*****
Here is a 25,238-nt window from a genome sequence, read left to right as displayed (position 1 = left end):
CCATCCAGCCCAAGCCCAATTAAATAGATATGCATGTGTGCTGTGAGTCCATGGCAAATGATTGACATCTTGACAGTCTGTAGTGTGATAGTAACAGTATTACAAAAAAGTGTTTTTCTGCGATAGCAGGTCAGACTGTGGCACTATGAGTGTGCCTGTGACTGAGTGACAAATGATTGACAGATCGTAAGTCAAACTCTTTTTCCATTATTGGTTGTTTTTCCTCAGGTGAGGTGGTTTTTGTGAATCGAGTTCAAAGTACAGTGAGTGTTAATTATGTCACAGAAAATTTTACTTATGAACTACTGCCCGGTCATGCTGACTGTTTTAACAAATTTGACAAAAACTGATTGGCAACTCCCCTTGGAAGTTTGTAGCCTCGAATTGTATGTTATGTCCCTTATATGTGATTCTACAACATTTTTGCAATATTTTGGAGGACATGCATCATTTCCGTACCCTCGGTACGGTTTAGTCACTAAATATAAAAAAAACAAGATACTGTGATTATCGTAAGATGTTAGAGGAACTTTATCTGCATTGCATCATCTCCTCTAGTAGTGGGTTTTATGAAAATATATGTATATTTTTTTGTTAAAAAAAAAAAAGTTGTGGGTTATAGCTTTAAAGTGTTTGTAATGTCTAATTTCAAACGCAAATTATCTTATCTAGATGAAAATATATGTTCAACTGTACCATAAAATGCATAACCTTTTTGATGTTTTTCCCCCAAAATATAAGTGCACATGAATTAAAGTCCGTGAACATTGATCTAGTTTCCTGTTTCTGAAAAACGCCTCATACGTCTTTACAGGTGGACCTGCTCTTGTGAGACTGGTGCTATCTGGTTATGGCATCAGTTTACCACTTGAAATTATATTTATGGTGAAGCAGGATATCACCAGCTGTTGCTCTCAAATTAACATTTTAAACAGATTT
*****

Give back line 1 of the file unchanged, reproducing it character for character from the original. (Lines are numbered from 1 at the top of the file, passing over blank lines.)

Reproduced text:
Here is a 25,238-nt window from a genome sequence, read left to right as displayed (position 1 = left end):